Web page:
My Comments: I was born in Great Britain, with bombs falling within a few miles of the house where my mother lived. My father was across the English Channel, with the British Army, with the as yet to happen escape via Dunkirk. From time to time, my mother and her two sisters retreated to a rural part of the countryside where they had a tiny holiday caravan. Later I was told they would sit in lawn chairs and watch Spitfires battle it out with Messerschmitts in the sky above the caravan.
I survived, as did my mother and father, but thousands didn’t. In the past half century, there have been fewer and fewer conflicts between states where thousands have died. The forces of globalization that emerged after WW II have been a net positive for everyone, and there is not likely to be any fundamental shift in that paradigm for many more years.
So I have a hard time trying to rationalize reasons for the US to inject itself into global issues that will cost lives and treasure, until every possible alternative is explored first. As we discovered in Iraq, it’s virtually impossible to impose our version of democracy on people whose framework for society is still essentially tribal.
By Jurek Martin in Washington May 6, 2013 10:27 pm
There are no good options facing the president – and he knows it
The dogs of war are barking again in Washington, 11 years after they last howled, but this time it is different. They are no longer prowling the corridors of power unleashed, but holed up in external covens and salons. There is a very different president in office and the country is no longer in total thrall to the cataclysm of the terrorist attacks of September 11 2001, inclined to believe anything its government tells it.
Still, the comparisons between 2002, as the administration of George W. Bush set out on its inexorable path to war in Iraq, and today, as President Barack Obama decides what to do, or not to do, about Syria, must be made. We may even learn something from them.
Most striking is that the cast of characters is very similar. The neoconservative brigade, which never met a war it did not like, still features Bush administration hawks Paul Wolfowitz and John Bolton. They fulminate on opinion pages and Fox TV about Mr Obama’s “weakness” in foreign policy. The Washington Post editorial pages often have a neocon bent, which might cause Katharine Graham, the newspaper’s publisher during the Watergate investigation, to turn in her grave. They are supplemented by the usual pundits, such as William Kristol and Charles Krauthammer. Their trope is that a craven president cannot even bring himself to use the word “terror” in the event of something horrible, such as the Boston bombings.
The “do something” regiment in Congress is once again led by John McCain and Lindsey Graham, the inseparable Republican senators. Their remedies are the same, too – no-fly zones, arm the rebels – though it often seems they propose them so as to be able to criticise Mr Obama if he ever puts them into action.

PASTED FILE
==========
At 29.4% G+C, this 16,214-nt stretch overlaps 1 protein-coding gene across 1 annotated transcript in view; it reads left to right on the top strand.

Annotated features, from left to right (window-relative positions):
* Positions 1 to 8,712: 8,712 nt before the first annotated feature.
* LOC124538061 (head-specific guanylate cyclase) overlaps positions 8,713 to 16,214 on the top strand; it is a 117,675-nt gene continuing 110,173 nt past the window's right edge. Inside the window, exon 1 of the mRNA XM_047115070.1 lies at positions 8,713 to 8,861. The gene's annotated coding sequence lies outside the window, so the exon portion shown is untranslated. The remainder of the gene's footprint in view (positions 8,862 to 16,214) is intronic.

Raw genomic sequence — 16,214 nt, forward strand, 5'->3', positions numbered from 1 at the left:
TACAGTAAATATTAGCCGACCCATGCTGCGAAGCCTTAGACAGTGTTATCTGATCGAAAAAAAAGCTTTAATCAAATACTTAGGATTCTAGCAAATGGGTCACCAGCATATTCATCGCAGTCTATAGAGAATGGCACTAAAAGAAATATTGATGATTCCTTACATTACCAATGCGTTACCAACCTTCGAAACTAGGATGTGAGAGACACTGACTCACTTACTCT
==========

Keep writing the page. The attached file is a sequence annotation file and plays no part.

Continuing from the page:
They also have their allies across the political aisle, though perhaps not the cast of “intellectuals” that bayed for war – Christopher Hitchens (now dead), Michael Ignatieff, Andrew Sullivan and so on. Their support had many causes, including humanitarianism, fear of Islam and allegiance to Israel. But it was mostly motivated by the belief, not dishonourable, that the US could not abdicate global leadership just because the tasks were hard.
Thomas Friedman of The New York Times was an influential advocate of going to war to topple Saddam Hussein. He used to write that if the seeds of democracy could be planted in Iraq, the Arab world would become a land of milk and honey. It hasn’t happened that way. There was an “Arab spring”, but it was ignited by a self-immolation in a Tunisian street market not by the fine words of Thomas Jefferson (or Mr Obama, come to that).
This time round, Mr Friedman writes less about the Middle East. But his approach – that the US must lead – has been taken up most notably by Vali Nasr, a disciple of the late Richard Holbrooke, in his new book, The Dispensable Nation. To Holbrooke, Mr Obama’s special adviser for “Af-Pak”, intervention (preferably diplomatic) was second nature and all foreign policy a glorious adventure. Mr Nasr’s book might have been titled Holbrooke’s Revenge – on the Obama administration that froze him out.
Somewhere in the middle of the commentariat are the old hands. Richard Haass, chairman of the Council on Foreign Relations, has a new volume out arguing that the US is underperforming at home and overextended abroad. Dennis Ross, the veteran Middle East diplomat, cautiously advises “stand-off” intervention, such as a no-fly zone over Syria. Ryan Crocker, ambassador in Baghdad in the Bush era, wrote a column recently saying that the US should re-engage with Iraq to stop it following Syria’s path to sectarian destruction.
The truth is that there are no good options facing the president – and he knows it. He also knows there is no public appetite for a third military excursion into the Middle East in little more than a decade, no matter how noble the cause. More than that, he understands that the Iraq war was a disaster of biblical proportions – for the US, its reputation and its economy, for Iraq itself and for the region. It is worth remembering he was saying as much when he first ran for the Senate back in 2004.
Eleven years ago, in the prime of Dick Cheney, vice-president to Mr Bush, it was obvious that the US was proceeding towards war. It might end up that way again but it will not be for want of trying alternative solutions – and that, at least, is something. Wars of choice tend to have bad outcomes and unintended consequences.